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Policymaking should be a society-wide effort, including elected officials, government employees, academics, business leaders, civil society groups and individuals. In theory, each of us should be able to participate.
These days, a lot of people are attending conferences on artificial intelligence (AI) around Canada and the world, and the topic is getting increasing media attention. As a society, we are discussing policy and science, and trying to figure out what to do with all this new technology and its new risks.
Hundreds of jurisdictions are creating policies and regulations as well as modifying existing laws to achieve that goal.
The fields of interest represented are vast. They cover education, big business, health, justice systems, law, engineering, media, human trafficking, discrimination, bias, national identities and, to a lesser but growing extent, diversity. Artists are also making themselves heard.
These are all important points of view, but there are a lot of absent voices. We need to include them to determine what they think, need or intend because policymakers cannot – and should not – make decisions about complex and important issues without hearing all points of view.
What we may be short on in AI policymaking is subsidiarity – a legal principle included in most state-level legal systems and large institutions. It means that decisions should be made by the people who will be affected by them.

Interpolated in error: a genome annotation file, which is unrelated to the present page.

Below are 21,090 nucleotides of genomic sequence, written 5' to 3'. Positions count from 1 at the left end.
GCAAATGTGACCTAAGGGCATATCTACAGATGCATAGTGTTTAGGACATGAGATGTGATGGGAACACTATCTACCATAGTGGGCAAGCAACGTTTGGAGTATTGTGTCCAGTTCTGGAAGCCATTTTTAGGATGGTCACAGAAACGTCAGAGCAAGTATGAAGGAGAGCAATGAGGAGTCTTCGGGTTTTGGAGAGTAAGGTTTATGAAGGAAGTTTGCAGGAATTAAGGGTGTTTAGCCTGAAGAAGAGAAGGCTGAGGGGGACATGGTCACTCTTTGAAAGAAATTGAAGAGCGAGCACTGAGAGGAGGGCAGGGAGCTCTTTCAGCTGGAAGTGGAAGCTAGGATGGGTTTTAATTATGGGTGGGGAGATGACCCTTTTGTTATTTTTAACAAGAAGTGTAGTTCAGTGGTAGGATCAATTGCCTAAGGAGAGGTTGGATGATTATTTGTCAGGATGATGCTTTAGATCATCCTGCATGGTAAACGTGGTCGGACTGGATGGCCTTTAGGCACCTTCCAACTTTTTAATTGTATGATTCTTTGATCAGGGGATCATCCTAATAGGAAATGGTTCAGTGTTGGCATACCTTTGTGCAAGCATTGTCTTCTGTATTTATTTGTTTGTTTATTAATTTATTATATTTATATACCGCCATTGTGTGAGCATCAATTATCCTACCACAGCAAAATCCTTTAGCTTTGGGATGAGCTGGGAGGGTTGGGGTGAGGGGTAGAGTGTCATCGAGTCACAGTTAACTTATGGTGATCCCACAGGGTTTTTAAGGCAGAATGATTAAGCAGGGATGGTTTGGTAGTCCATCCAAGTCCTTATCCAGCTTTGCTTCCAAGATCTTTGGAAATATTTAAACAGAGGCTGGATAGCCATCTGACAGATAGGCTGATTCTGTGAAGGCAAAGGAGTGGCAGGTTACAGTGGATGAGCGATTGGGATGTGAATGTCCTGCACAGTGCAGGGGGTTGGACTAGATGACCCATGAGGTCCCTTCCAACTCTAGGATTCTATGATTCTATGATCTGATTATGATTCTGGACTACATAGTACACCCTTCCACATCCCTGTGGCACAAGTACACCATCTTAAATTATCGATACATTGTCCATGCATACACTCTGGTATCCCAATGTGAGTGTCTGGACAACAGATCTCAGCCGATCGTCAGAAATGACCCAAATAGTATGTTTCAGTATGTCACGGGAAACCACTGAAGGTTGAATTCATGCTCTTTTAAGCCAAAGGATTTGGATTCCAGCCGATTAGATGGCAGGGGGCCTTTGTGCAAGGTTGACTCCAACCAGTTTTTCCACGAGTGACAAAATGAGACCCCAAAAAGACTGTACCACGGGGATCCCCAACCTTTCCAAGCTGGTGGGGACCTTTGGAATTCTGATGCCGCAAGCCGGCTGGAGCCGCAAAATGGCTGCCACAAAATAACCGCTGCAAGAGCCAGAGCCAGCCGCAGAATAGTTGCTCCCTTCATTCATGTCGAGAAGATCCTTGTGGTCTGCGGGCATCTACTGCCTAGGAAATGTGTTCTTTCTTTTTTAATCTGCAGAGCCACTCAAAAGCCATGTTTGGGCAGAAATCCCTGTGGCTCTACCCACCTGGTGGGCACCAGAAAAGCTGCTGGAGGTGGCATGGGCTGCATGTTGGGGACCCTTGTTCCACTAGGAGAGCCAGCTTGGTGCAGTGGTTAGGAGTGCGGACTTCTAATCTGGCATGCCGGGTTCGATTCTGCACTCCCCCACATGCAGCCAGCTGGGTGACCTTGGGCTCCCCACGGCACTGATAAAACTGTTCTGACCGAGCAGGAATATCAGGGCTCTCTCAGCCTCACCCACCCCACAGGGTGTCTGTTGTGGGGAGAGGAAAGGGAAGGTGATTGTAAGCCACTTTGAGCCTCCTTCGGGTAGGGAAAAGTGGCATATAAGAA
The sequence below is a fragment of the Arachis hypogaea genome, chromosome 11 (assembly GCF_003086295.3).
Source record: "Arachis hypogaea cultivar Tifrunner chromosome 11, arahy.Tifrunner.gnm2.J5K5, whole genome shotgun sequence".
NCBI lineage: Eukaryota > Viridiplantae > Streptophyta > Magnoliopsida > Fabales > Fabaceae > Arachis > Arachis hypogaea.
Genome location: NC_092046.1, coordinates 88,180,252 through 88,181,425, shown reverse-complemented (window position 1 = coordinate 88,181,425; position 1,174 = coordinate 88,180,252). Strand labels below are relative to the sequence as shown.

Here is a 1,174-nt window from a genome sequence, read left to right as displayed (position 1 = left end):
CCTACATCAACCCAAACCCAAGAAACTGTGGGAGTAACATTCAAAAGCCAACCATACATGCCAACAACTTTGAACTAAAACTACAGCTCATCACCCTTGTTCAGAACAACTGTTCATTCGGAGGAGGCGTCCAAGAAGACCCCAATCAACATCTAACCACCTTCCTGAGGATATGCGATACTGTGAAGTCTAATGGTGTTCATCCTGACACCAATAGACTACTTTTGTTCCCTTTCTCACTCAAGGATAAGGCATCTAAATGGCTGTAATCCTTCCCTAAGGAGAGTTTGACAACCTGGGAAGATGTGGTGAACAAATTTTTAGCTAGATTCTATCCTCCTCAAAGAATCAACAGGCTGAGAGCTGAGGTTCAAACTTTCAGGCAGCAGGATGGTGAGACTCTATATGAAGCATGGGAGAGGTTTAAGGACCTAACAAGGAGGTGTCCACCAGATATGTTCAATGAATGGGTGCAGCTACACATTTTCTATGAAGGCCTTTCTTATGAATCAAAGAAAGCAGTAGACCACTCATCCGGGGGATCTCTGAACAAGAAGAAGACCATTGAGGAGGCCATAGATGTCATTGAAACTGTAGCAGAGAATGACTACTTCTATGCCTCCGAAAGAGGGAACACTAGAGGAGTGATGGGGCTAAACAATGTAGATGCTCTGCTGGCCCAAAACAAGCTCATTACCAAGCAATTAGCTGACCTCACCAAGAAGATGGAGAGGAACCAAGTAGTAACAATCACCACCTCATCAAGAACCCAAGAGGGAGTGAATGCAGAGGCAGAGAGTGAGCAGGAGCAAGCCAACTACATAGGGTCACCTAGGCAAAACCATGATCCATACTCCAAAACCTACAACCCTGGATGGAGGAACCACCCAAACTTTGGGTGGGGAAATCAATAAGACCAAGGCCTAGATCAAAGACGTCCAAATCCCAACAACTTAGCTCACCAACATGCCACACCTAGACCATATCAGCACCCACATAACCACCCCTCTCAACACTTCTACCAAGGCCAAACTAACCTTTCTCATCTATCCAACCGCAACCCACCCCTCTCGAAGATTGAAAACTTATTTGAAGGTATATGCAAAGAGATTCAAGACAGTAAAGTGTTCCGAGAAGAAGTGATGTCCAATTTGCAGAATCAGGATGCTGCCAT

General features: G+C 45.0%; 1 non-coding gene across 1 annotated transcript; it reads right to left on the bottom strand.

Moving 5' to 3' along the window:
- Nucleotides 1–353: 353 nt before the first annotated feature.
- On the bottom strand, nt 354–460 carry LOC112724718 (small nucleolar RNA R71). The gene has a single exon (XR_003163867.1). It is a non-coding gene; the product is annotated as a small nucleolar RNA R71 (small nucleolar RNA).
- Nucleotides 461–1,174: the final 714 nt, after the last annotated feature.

AI is complex, far-reaching. It’s too much for only a few groups or experts to manage. That’s the nature of society-wide situations.
In Quebec, we have historically always shown a strong spirit of subsidiarity, which has contributed to the establishment of our laws at all levels. Why shouldn’t we apply the same philosophy to the discussion of future technologies?
The missing voices
Who, then, is missing (or almost missing) from Canadian and world AI policymaking conversations? Who seems to be quieter than their numbers or needs would imply?
To begin, as in other society-wide conversations, groups that can be considered part of the mandate of diversity initiatives are underrepresented. Though they are organizing to be heard, they are not proportionally present now in AI policymaking conferences.
People who are physically challenged through disability or age or who live farther away from where decisions are taken may also have a hard time joining these conversations.
Socially challenged groups – some of whom do not have a right to vote but are already being affected by automated decision-making, such as young people, people in poverty, prisoners, temporary foreign workers and the global AI workforce – are all largely voiceless in AI conferences and the news.